Thursday, September 12, 2013

research notes - what's with all the allergies? 504 suggestions for tree nuts

108th day
Sep 9, 2013

It's been a heavy research week for me - talked to lots of folks about 504 plans and such.  Everything has been calm, although we had to switch to dinnertime dosages so that we have 2 uninterrupted hours to keep an eye on Patrick.  On workdays we don't always have 2 hours of blocked time with him, so we are now keeping doses in the car (in case we go out to dinner or are running REALLY late), and trying to adjust our schedules.

Things of interest:
Discovery Channel documentary on the epidemic of food allergies in America - you can view this online which is awesome.  They have some good stories (and some very scary ones), and talk about OIT therapy at about the 40 minute mark (which is what we are doing with walnuts right now)

State laws for allergies/asthma by state - NC summary and links to the actual legislation

North Carolina law, Section 115C-375.2 (2005), requires local boards of education to adopt policies authorizing students with asthma or anaphylactic reactions to possess and self-administer asthma medication on school property, at school-sponsored events, and in transit to and from school.  These district policies must include certain provisions: 
  • written authorization from the student’s parent or guardian permitting the self-administration of medication
  • a written statement from the student’s health practitioner verifying the student’s health condition and prescription of medication
  • a written treatment plan for emergency protocol provided by the student’s health practitioner
  • back-up asthma medication to be kept on file in the school in the event of an emergency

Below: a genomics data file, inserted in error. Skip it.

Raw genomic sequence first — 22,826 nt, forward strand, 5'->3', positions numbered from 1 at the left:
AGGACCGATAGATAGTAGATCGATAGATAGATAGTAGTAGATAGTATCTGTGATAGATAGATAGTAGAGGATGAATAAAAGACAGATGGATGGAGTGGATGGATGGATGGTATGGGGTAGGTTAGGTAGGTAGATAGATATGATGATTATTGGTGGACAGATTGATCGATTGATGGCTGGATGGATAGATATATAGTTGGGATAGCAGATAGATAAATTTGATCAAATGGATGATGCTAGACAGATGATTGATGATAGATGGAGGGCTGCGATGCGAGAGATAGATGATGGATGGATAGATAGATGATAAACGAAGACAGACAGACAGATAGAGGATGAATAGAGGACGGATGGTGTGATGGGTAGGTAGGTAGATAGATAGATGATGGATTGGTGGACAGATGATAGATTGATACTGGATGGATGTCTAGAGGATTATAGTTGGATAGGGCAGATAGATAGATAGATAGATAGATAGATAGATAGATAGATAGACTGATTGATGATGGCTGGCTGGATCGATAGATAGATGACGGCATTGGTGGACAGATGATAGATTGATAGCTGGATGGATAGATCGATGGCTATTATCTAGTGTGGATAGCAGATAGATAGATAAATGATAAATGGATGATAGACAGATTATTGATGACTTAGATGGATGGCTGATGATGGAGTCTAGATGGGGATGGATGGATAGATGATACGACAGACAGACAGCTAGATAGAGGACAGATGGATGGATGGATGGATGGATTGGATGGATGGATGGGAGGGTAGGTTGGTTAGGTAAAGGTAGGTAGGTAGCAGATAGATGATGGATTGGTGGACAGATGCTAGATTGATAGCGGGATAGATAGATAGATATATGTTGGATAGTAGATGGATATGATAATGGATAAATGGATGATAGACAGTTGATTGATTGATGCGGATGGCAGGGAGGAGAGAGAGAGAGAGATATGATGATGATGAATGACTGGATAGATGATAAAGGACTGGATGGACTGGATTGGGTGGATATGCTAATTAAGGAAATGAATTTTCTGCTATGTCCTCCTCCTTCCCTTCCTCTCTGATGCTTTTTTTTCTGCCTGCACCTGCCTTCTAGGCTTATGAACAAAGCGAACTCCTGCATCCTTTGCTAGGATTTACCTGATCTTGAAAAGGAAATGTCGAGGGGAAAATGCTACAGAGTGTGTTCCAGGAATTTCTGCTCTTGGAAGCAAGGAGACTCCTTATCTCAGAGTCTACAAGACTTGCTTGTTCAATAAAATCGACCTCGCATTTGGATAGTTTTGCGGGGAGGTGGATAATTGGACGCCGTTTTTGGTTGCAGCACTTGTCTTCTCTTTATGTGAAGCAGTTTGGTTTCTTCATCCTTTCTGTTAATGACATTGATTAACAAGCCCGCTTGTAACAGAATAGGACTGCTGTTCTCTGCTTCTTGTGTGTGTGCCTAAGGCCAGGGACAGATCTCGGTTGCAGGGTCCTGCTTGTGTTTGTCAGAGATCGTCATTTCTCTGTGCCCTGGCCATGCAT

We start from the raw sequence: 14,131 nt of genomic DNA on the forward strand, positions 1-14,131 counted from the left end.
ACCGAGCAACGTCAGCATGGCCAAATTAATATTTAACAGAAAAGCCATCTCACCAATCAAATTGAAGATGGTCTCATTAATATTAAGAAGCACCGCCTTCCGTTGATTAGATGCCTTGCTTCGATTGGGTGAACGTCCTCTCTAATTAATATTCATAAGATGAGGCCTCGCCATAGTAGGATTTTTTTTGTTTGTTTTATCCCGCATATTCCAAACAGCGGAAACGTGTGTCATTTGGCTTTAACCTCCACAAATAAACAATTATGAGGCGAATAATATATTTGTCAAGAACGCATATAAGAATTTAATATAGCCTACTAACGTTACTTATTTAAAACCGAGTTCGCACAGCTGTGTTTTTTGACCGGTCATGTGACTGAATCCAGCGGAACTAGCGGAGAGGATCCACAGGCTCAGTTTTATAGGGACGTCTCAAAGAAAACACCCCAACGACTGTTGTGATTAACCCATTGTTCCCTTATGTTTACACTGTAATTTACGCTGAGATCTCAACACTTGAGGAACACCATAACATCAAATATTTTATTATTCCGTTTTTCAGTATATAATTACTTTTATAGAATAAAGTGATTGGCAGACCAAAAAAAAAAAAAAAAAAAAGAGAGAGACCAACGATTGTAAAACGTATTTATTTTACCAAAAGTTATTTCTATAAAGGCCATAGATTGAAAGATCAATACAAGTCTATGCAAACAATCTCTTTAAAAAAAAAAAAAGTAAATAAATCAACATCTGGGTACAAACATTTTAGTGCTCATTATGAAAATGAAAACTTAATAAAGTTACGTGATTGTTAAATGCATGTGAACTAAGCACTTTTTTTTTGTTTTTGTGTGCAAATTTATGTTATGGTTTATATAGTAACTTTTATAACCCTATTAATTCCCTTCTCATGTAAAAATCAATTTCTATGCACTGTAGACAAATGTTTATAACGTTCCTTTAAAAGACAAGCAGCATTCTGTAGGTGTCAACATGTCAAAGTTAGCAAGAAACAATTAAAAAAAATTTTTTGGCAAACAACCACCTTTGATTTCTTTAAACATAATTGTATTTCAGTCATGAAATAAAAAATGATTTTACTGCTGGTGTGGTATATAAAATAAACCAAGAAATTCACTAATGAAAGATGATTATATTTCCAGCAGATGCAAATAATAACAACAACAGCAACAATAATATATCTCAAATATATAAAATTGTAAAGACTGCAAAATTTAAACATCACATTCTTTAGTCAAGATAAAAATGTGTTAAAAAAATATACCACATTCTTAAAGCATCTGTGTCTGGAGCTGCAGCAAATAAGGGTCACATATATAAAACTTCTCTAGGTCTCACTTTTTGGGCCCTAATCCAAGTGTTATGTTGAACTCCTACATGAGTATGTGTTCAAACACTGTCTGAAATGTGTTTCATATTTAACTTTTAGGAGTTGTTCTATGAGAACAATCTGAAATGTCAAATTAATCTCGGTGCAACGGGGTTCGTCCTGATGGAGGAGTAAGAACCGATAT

Some salient points about the NC law and why I care:
-We are at greater risk because asthmatic kids are more prone to anaphylactic reactions
-We can let P self-carry his epinephrine injectors - this is unclear in all the Wake County school documents and varies widely by school.  But if we have to fight for it, we have the tools now.
-If a teacher forgets to move his injector around the school with him, he can always have one on him.  They might not have minutes to run and get it.  And if it's not on hand, they are less likely to use it as fast as they should.
-He can carry to/from school, for sports, and field trips.
-schools have to have school wide policies in place for asthma and anaphylaxis (we need both so this is positive and means the staff are more likely to be trained)
-They don't stock unprescribed epinephrine (yet) - but the bill S.B. 700/H.B. 824 is still pending. 

I'm sure it won't be a walk in the park, but having help navigating the minefield of rules has been fantastic.

504 notes - I talked to a GREAT lady from the POFAK (parents of food allergic kids) forums who helped me to start a list of accommodation requests that seem reasonable for a 504 plan.  Having a tree nut allergy but NOT peanuts changes the list pretty dramatically.  The risks aren't quite as great for us.  (He might not NEED to sit at a nut free table).  I won't send him to school with peanut butter (but he can eat it at home).  Erin doesn't get PB anymore either, there is one boy in her class with a severe peanut allergy.  Sunbutter works just fine, but we have to watch packaged foods.  (Kashi cereal bars, squeeze applesauce, annie's cheddar bunnies, and seed trail mix packs from peanut free planet are all favorites.  We try to pack our own foods but sometimes you're in a pinch!).

The current idea list - modifying as we talk to more folks and figure out what makes sense:

1. All staff who may supervise kiddo must be epi-trained and able to recognize a reaction.  (this should include bus driver, teacher, aides, lunch, specials staff)